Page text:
Eventually, Arthur learns that he has a son and he longs to bring the boy to Camelot. However, Gwenhwyfar will not hear of it. To try and create peace for the knight, Morgaine tricks Lancelet into marrying Gwenhwyfar’s cousin Elaine, which angers Gwenhwyfar further. In retaliation, the Queen schemes to marry Morgaine off to a Welsh King to remove her from court. Morgaine believes she will be marrying the king’s youngest son, Accolon who is a Druid priest and warrior, and agrees to the marriage, Later, she finds herself married to King Uriens himself, a man that is old enough to be her grandfather. Trouble ensues and eventually, Morgaine leaves King Uriens court and Wales forever.

Gwydion goes to the Saxon court when he is grown to learn of warfare away from his father’s notice. The Saxons name him Mordred, which means “evil counsel”. When he joins Arthur’s court in Camelot, he introduces himself as Morgaine’s son and Morgause’s foster-son with no mention of who his father might be. Due to his close resemblance to Lancelot, many in the court believe that he is the knight’s son and do not suspect that he is King Arthur’s heir. Gwydion wishes to earn his place without preferential treatment and challenges Lancelot to single combat during a tourney to prove his mettle. Lancelot and the King are impressed by his skills and Lancelot makes Gwydion a knight of the round table, naming him Mordred.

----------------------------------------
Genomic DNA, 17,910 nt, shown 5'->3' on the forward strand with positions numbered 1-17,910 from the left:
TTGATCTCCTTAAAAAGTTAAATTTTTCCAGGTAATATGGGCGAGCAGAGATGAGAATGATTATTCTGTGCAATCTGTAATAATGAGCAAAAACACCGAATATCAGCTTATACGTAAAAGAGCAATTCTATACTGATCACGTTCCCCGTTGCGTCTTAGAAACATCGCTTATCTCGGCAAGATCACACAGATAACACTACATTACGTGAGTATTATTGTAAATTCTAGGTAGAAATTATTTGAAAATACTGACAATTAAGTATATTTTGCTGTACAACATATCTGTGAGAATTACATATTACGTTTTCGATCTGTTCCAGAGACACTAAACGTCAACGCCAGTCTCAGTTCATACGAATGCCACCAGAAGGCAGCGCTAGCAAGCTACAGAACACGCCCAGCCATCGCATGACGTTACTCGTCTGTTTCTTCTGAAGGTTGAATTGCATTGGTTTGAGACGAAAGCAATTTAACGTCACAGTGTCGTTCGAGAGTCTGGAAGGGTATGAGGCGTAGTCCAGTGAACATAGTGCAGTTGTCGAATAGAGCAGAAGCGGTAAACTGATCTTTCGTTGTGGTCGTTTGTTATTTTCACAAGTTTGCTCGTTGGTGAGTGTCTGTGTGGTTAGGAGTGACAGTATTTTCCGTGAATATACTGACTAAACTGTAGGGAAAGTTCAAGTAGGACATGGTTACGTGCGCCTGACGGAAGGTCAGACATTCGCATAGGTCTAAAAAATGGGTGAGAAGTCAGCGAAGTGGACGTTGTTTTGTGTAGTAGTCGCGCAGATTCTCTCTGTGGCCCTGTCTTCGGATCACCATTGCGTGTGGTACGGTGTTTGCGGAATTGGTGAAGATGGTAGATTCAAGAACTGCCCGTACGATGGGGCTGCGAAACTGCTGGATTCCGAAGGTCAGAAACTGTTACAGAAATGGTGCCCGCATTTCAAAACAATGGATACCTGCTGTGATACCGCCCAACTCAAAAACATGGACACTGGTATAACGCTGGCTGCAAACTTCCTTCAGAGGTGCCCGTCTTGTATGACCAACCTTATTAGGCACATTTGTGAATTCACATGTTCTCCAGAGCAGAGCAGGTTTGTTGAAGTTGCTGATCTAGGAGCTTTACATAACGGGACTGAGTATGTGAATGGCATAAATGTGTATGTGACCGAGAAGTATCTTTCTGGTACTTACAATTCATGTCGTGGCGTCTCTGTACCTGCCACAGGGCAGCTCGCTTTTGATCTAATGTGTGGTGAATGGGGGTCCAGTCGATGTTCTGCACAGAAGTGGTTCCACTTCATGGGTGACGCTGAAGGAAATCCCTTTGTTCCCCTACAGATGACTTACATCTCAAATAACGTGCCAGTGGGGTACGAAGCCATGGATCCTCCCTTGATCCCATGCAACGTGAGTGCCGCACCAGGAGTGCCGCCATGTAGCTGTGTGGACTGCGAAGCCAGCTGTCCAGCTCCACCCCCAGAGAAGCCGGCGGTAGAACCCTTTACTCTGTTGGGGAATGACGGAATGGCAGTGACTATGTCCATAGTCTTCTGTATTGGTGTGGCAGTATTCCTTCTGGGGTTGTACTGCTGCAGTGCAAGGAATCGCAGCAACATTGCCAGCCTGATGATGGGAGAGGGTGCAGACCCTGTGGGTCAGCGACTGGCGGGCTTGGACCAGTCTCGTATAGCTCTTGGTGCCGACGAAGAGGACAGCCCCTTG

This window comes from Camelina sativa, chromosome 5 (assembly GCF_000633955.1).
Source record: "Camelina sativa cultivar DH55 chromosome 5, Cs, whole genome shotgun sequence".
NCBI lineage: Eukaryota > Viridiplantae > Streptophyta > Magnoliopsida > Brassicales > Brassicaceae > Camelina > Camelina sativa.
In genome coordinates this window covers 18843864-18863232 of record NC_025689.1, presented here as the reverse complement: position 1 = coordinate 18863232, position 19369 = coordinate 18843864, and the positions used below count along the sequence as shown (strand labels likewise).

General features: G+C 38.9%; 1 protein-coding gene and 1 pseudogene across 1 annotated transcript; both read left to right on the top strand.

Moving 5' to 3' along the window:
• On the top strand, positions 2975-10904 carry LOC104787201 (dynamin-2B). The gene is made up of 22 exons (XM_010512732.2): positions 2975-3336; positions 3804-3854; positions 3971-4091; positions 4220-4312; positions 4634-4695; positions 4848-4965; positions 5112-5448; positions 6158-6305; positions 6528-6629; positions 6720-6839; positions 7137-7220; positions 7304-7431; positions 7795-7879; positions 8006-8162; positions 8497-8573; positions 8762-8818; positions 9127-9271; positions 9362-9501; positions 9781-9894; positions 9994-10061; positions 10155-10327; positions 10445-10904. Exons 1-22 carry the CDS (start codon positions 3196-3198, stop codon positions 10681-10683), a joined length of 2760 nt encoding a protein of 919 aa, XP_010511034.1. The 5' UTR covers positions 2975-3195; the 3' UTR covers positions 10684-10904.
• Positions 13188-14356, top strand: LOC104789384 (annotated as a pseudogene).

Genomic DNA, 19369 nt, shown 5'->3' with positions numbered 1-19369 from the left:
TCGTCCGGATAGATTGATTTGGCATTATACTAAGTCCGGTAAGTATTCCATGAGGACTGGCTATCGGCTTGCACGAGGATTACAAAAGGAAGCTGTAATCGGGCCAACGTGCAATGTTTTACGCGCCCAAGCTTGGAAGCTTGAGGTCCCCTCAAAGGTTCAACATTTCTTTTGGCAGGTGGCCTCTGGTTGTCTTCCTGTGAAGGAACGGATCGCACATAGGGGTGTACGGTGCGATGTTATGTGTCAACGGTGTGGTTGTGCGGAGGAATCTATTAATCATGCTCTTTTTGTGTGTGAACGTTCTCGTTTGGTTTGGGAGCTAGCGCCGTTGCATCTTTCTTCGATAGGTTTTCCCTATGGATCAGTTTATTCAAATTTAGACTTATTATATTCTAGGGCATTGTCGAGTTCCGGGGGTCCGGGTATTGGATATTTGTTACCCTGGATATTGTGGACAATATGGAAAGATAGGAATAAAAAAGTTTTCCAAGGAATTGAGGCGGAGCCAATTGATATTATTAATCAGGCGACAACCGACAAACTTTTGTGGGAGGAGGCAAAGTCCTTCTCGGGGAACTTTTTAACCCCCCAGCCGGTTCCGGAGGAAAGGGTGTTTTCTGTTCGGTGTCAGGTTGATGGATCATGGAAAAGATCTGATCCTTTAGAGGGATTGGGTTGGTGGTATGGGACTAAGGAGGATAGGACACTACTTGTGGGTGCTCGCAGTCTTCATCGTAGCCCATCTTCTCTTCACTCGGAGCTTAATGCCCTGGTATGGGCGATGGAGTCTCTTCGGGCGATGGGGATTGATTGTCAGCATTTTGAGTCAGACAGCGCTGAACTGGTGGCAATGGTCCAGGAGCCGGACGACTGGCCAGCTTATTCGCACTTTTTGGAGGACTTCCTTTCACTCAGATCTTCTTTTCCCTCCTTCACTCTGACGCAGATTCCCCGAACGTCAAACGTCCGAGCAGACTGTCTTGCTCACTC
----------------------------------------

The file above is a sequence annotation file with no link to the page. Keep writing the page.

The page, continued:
Mordred is not content with being a knight and eventually, he causes King Arthur more problems. You will need to read the book to learn the final outcome of this engrossing tale.

The Mists of Avalon Book CoverI first read The Mists of Avalon when I was in my twenties and it has stuck with me down through the years. I enjoyed the movie that followed and own a copy in my collection. Bradley’s prose is not the strongest, but her descriptions and characters are compelling. In Morgaine, Bradley has created a sympathetic character who makes mistakes, hopes and dreams of a better life and ultimately is swept away by the events of her times.

The central theme is the fall of the old Druid religion and how it was replaced by Christianity. Bradley is not complimentary toward Christians in her book, and normally I would find this to be a detraction, but the unfolding description of Pagan religion is fascinating in its depth. The isle of Avalon felt much like a character with its symbolic dissolving into the mists as the old religion faded from the hearts of the English people.

The book is extremely feminist in theme from the matriarchal Pagan society led by the Lady of Avalon, to the relationship struggles of the various Queens and their control over their Kings. I liked experiencing Arthurian legend via the eyes of its women, it was a unique viewpoint and not something that had been done before.